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Journey into the past with The Rome Affair

This is my second Karen Swan novel. Last year, I read The Paris Secret, where she put passion into the Parisian landscape with élan. The timing was impeccable. Recently, having ventured on my own Parisian adventure, the beautiful prose of The Paris Secret brought me right back into those perfectly unforgettable moments. 

So, when PGC Books sent me an advanced copy of a new novel by the international best-selling author, I was alight with excitement. This time, it seemed that Karen Swan was ready to take me through the streets and piazzas of one of the most fascinating cities in the world.

The Rome Affair is charming. The glamorous capital of Italy is brought to startling's exactly what I'd expect from Karen Swan. She does have a way of transporting you into a city, and embed you right into its culture and complexities. You are there. The streets seem familiar and the characters relatable (well, some at least). The countess in this novel reminds me of one of the elabora…

This book is making me fifty shades richer

Entertaining. Outlandish. A Guilty Pleasure.
Rich People Problems by Kevin Kwan

Kevin Kwan is at it again, with his third instalment of the Crazy Rich Asians series, and it's everything you've come to expect in a Kevin Kwan novel. Lavish lifestyles complete with private jets, torrid affairs, family squabbles, and of course, inheritance woes. At the centre of it all, is Tyersall Park, a billion dollar estate on sixty-four prime acres in the heart of Singapore. 

The same old suspects are back in Kevin Kwan's third novel, Rich People Problems. Three prominent families - The Young, T'Sien & Shang clans - are back to claim their matriarch's massive fortune. Ah Ma is rich...super rich. Did I mention, she's the one who owns Tyersall Park?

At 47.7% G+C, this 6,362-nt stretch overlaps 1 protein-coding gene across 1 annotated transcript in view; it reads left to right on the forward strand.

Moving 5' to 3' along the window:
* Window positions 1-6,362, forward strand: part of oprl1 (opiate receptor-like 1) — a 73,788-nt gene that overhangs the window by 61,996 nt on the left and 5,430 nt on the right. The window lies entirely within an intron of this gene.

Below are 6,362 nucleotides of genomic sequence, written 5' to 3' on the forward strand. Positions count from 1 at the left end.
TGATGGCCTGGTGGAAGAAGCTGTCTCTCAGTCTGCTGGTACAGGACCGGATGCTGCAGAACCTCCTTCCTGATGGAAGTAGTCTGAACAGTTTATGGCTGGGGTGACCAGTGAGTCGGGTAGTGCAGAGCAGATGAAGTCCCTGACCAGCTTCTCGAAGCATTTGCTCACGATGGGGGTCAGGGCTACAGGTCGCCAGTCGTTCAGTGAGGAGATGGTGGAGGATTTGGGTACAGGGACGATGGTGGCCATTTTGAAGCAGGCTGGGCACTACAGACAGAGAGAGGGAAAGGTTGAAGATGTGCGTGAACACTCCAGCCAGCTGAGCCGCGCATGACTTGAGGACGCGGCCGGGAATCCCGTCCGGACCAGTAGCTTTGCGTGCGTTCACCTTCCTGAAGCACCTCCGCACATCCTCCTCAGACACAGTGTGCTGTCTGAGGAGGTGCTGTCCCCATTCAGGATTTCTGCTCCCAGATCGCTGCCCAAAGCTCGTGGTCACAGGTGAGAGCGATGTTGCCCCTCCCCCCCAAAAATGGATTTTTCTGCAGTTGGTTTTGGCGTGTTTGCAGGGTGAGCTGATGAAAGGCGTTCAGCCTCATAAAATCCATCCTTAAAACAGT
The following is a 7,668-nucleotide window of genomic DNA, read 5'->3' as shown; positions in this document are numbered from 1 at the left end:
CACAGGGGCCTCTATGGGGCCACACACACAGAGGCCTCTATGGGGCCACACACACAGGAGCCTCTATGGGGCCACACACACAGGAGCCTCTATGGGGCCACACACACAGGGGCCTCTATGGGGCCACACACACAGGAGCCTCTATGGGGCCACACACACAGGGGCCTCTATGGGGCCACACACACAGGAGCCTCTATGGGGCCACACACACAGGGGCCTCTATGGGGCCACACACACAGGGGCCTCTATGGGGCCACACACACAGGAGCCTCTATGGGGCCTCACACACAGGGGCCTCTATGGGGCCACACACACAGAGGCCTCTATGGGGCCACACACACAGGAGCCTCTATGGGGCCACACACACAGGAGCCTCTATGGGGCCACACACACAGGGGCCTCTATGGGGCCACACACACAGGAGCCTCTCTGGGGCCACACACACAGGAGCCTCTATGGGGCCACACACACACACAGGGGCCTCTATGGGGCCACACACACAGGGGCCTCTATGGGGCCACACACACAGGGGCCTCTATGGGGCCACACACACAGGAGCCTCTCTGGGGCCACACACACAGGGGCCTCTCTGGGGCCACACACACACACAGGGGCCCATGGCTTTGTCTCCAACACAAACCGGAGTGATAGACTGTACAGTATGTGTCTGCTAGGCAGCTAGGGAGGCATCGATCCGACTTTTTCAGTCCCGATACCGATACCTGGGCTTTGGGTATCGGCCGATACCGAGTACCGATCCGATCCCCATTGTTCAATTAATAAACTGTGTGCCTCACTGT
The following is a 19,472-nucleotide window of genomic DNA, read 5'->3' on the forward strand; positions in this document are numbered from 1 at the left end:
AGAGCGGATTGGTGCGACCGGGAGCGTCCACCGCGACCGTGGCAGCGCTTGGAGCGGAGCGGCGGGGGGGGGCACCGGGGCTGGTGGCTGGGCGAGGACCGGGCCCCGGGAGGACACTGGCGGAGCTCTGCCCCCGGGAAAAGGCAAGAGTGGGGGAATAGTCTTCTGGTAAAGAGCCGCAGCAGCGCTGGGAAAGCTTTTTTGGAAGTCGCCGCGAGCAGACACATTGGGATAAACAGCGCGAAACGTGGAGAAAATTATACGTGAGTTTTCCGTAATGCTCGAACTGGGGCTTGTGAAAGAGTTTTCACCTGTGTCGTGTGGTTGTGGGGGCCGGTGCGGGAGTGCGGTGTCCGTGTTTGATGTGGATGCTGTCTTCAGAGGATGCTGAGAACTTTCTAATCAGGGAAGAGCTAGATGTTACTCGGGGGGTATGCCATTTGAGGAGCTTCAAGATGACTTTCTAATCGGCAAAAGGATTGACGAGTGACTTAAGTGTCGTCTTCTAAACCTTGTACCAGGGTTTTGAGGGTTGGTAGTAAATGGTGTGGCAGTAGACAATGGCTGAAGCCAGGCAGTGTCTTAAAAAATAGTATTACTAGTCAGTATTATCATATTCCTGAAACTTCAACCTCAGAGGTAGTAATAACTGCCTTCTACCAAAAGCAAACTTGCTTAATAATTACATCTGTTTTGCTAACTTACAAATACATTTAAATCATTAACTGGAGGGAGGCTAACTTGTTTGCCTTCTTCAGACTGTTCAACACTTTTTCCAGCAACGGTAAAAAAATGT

The book starts off with her suddenly falling ill, which mitigates some concern, but also inspires greed amongst all the relatives. Who's going to inherit Tyersall Park if something happens to Ah Ma? Nick Young, who has been est…

The Orphan’s Tale by Pam Jenoff

A vividly personal narration that toggles back and forth between two perspectives. Set in a travelling circus during World War II, The Orphan’s Tale is a story of two women with their own harrowing stories, who come together amid times of despair and bond a mutual friendship. It is a story of the struggles within Nazi occupation, but set in a world that we normally would not see. The same struggles entail, the same story of survival, yet the characters and the circumstances are uniquely different. 

Astrid is a circus aerialist who was married to a German, but forced to leave him because he was an officer of The Third Reich, and forbidden to have a Jewish wife. She returns to Darmstadt, and has an arrangement to join the circus as an aerialist on the road at least for a year. 

Noa is a teenage runaway with a baby. When the circus takes Noa and baby Theo in, Astrid is forced to teach her the aerialist act in six weeks, so that she can travel with the circus as a performer. It seems an im…

Imagine if your best friend was an ancient oak tree

In life, you don't need a lot of friends. You only need one good friend who is by your side, day after day, through thick and thin. For one little boy, that best friend is Bertolt. 

But Bertolt, isn't like any other best friend. See, Bertolt is an ancient oak tree. 

And this little boy loves Bertolt. He spends a lot of time hanging out with this 500-year-old oak tree (he estimates that's Bertolt's age based on his scientific calculation of another tree that was cut down beside it.)